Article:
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119 pages
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Sep 21, 2017


Cacao: Bean to Bar is for anyone who would like to know more about the Philippine cacao industry, from the chocolate enthusiast, to the chocolate manufacturer, all the way to the would-be cacao farmer. It is laden with facts and a bit of history of the cacao industry in the country, and tells of how its champions are helping it gain world prominence once more. This book features a step-by-step procedure on how to start a cacao business (from planting the crop to harvesting, to making chocolate bars and other chocolate confections), food and beverage recipes, and a color folio.

Sep 21, 2017

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Cacao - Pacita Juan


Bean to Bar

a cacao grower’s manual

Pacita U. Juan

Josephine V. Ramos

Ma. Regina S. Francisco

Cacao: Bean to Bar

by Pacita U. Juan, Josephine V. Ramos and Ma. Regina S. Francisco

Copyright to this digital edition © 2013

Pacita U. Juan, Josephine V. Ramos, Ma. Regina S. Francisco

and Anvil Publishing, Inc.

All rights reserved. No part of this book may be reproduced in any form

or by any means without the written permission of the copyright owners.

Published and exclusively distributed by


7th Floor Quad Alpha Centrum Building

125 Pioneer Street, Mandaluyong City

1550 Philippines

Sales and Marketing: marketing@anvilpublishing.com

Fax: (+632) 7471622


Book design by R. Jordan P. Santos (cover) and Joshene Bersales (interior)

Cover photos courtesy of the following:

     Cacao beans and chocolate by Ma. Regina S. Francisco

     Liquid chocolate and chocolate bar by Young-Ice Graphics


     Cocoa powder photo by R. Jordan P. Santos

Folio and inside photos from the collections of Pacita U. Juan, Josephine V. Ramos,

      Ma. Regina S. Francisco, R. Jordan P. Santos and Young-Ice Graphics

ISBN 9789712729157 (e-book)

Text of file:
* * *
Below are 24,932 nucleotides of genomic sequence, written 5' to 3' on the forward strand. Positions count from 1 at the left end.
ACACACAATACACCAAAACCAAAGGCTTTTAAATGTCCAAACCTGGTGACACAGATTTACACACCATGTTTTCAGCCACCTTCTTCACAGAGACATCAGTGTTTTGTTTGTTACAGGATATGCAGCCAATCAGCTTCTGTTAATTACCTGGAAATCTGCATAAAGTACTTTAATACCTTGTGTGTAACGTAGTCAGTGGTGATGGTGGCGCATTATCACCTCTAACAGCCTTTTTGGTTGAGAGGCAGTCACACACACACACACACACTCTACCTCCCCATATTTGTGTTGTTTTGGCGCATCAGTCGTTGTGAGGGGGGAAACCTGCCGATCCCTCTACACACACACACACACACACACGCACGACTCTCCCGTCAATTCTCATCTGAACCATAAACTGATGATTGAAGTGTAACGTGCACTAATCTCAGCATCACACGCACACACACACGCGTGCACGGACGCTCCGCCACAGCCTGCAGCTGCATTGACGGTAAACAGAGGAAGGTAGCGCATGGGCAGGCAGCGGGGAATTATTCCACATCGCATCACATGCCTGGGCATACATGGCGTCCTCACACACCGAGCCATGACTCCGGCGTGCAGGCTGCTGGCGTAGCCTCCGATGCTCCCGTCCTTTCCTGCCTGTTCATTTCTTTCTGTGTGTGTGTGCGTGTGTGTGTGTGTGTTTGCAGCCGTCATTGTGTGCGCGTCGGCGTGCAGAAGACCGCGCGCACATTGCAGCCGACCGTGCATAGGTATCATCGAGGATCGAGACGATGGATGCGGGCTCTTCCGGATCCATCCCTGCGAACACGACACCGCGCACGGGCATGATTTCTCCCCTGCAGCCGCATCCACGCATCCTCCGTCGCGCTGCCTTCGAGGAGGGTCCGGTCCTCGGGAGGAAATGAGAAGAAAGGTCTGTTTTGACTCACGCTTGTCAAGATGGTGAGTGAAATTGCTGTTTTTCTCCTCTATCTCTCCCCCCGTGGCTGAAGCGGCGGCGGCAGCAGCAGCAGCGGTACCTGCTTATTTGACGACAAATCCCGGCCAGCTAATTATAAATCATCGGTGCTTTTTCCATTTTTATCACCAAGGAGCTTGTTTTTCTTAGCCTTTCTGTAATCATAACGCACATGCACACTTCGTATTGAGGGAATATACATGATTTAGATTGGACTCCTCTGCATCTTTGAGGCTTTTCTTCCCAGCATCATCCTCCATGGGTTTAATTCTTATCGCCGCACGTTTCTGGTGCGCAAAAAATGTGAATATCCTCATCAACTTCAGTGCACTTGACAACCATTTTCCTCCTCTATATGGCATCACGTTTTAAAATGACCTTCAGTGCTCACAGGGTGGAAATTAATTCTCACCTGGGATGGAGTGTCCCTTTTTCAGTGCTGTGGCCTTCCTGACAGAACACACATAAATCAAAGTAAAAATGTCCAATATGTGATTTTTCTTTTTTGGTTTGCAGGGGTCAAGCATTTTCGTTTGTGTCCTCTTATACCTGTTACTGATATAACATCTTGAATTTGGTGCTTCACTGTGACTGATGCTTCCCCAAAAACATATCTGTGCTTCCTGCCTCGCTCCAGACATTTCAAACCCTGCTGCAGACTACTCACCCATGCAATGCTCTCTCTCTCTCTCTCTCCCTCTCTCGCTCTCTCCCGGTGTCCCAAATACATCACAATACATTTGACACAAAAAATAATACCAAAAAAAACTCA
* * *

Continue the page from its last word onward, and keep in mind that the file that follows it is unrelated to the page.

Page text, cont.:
Version 1.0.1



More than just savoring a hot, frothy tsoklate , or having a bite of mouthwatering, luscious chocolate bars, my passion for cacao is buried deep in sentiment, nurtured by Filipino food traditions and rooted in my family’s ties to the land.

I was raised in a simple rural household, our backyard dotted with many crops which included cacao trees. My grandfather used to harvest ripe cacao fruits, gather us kids to take one bean at a time and eat the mucilage, but with a warning not to bite the seeds inside as he would select the best ones for planting. The rest of the beans were dried and stored in rattan baskets lined with woven coconut fronds. They were kept for two reasons—one is to have something to sell when we needed money for small school expenses, and the other, to have "tsoklate" during Christmas, visits, family get-togethers, and on rainy days when all the kids had to stay inside the house.

It was a simple memory from my daily family life which—as I discovered during work-related visits and talks with rural households in several places in the Philippines—was similar to the past of thousands of other Filipino families.

This kindled a burning desire for me to share my experiences, knowledge, and learnings about cacao. For one, I believe that we should sustain one of the many beautiful Filipino traditions of family togetherness. There is also a huge livelihood and business opportunity in the different stages of the cacao value chain, aside from its health benefits and nutrition value.

The Philippines has yet to define and stage itself as one of the significant cacao producers in the world, but strengths, opportunities and enabling conditions abound, waiting to be taken and transformed into added income for farmers, healthy and thriving cacao-producing communities, and larger groups of responsible nature stewards that should perpetuate the benefits of this food for the gods.

This book shares a wealth of information about cacao through the ages—its history of use, ways of consumption, processing and the processed products, growing cacao, and even some recipes. This is our attempt to help in the development of small and big businesses in cacao—from beans to bars.

Josephine V. Ramos


To Ms. KARINA BOLASCO and Ms. GWENN GALVEZ for believing in our concept of a cacao growers’ book;

To Ms. JOYCE BERSALES for her patience in sending our files back and forth and keeping us aligned to our timetable;

To Ms. CRIS ABIVA for accepting the role of editor and being tolerant of our minor challenges in gathering data;

To Ms. MERLYN SANOPAO for testing all the recipes and trying all the tablea samples we gathered from many places around the country;

To Mr. ROMY AND LINDA FRIAS for their support;

To chocolate advocates for allowing us to tell their stories.

Feel the Passion

The origins of cacao

It was probably the monkeys and squirrels who first discovered that the cacao plant was edible, its sweet, filling pulp concealed within a thick pod. The animals ate the pulp, then spat out the seeds. Ancient man followed their example, picking the ripe fruit from

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